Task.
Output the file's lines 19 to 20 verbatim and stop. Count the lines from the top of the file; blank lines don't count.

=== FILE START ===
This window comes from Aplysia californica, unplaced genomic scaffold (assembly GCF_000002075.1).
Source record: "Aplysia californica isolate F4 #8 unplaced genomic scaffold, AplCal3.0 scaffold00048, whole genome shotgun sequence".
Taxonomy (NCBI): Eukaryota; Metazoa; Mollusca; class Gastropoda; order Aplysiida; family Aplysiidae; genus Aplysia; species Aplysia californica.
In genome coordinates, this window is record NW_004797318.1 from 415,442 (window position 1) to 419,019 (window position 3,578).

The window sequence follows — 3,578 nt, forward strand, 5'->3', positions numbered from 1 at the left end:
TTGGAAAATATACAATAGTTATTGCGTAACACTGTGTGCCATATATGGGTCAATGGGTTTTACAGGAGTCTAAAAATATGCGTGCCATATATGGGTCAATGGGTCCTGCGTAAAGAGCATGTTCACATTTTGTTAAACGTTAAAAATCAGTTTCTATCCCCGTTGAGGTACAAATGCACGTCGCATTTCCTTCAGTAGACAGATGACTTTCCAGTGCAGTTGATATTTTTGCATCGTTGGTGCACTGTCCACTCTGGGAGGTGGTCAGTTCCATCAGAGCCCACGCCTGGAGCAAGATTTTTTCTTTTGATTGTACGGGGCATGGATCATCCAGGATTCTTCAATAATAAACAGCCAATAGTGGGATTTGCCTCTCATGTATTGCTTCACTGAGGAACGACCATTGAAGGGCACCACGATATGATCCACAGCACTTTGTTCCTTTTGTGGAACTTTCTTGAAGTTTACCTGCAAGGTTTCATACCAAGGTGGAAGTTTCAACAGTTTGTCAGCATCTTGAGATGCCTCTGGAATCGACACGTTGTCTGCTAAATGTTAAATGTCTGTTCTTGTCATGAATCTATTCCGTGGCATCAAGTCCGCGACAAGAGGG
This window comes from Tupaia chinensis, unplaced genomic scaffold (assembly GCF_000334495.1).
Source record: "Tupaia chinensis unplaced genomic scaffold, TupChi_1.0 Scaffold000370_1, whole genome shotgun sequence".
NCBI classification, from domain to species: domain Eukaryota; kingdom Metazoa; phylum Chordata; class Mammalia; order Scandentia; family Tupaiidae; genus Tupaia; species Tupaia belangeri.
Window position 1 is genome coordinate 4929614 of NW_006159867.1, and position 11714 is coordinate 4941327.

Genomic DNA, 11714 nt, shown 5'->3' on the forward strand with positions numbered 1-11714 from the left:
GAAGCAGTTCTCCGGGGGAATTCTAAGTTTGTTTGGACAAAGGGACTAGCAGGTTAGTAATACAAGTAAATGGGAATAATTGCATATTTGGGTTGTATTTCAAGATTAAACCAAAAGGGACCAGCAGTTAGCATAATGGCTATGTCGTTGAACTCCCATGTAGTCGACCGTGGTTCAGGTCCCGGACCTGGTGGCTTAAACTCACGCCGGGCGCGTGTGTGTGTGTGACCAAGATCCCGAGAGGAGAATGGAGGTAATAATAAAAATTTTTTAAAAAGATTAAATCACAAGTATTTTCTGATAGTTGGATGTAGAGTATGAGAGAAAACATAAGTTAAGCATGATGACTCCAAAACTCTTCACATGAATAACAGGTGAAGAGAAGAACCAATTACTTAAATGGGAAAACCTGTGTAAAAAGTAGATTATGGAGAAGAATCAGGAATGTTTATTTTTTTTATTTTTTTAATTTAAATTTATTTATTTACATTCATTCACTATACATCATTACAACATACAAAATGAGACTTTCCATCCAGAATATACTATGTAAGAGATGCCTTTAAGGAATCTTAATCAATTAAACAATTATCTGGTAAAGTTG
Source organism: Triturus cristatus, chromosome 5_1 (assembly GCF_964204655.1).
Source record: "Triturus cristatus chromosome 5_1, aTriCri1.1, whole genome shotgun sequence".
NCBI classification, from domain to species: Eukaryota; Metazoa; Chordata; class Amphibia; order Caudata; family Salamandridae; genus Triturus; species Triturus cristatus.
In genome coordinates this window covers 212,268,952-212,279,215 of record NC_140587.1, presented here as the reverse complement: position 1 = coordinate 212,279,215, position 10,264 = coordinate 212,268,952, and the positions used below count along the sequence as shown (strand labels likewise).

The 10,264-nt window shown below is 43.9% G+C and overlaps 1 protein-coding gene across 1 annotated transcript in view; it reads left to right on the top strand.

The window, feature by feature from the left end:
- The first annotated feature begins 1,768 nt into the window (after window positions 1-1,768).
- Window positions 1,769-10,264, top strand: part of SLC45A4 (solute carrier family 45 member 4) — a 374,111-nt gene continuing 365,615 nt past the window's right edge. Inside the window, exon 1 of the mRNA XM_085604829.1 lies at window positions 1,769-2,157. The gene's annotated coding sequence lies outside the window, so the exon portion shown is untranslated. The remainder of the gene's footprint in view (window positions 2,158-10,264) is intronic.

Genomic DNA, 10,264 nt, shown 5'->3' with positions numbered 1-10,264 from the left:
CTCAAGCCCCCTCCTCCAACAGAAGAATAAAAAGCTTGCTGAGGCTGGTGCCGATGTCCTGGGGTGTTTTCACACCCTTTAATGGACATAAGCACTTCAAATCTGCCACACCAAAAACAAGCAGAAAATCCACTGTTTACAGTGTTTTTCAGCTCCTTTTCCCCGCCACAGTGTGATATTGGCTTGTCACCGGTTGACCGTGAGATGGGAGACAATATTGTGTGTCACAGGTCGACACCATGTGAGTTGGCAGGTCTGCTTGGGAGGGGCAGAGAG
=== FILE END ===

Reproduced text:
- The first annotated feature begins 1,768 nt into the window (after window positions 1-1,768).
- Window positions 1,769-10,264, top strand: part of SLC45A4 (solute carrier family 45 member 4) — a 374,111-nt gene continuing 365,615 nt past the window's right edge. Inside the window, exon 1 of the mRNA XM_085604829.1 lies at window positions 1,769-2,157. The gene's annotated coding sequence lies outside the window, so the exon portion shown is untranslated. The remainder of the gene's footprint in view (window positions 2,158-10,264) is intronic.